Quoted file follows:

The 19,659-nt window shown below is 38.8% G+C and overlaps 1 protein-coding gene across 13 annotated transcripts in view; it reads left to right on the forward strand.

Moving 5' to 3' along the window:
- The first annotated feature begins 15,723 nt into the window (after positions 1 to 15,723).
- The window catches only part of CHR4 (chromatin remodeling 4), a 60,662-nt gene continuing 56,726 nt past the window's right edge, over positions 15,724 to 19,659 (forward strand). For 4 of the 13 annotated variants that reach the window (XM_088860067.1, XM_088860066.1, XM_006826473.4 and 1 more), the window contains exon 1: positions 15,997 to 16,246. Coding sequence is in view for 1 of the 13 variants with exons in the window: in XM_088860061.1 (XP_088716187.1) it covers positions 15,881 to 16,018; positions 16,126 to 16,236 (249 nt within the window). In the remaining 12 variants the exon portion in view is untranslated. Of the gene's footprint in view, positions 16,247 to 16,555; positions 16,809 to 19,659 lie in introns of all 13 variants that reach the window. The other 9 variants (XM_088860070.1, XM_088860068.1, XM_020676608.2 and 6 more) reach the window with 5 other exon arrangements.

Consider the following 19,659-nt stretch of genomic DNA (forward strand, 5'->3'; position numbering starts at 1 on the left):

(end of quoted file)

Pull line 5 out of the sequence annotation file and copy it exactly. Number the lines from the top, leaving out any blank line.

Consider the following 19,659-nt stretch of genomic DNA (forward strand, 5'->3'; position numbering starts at 1 on the left):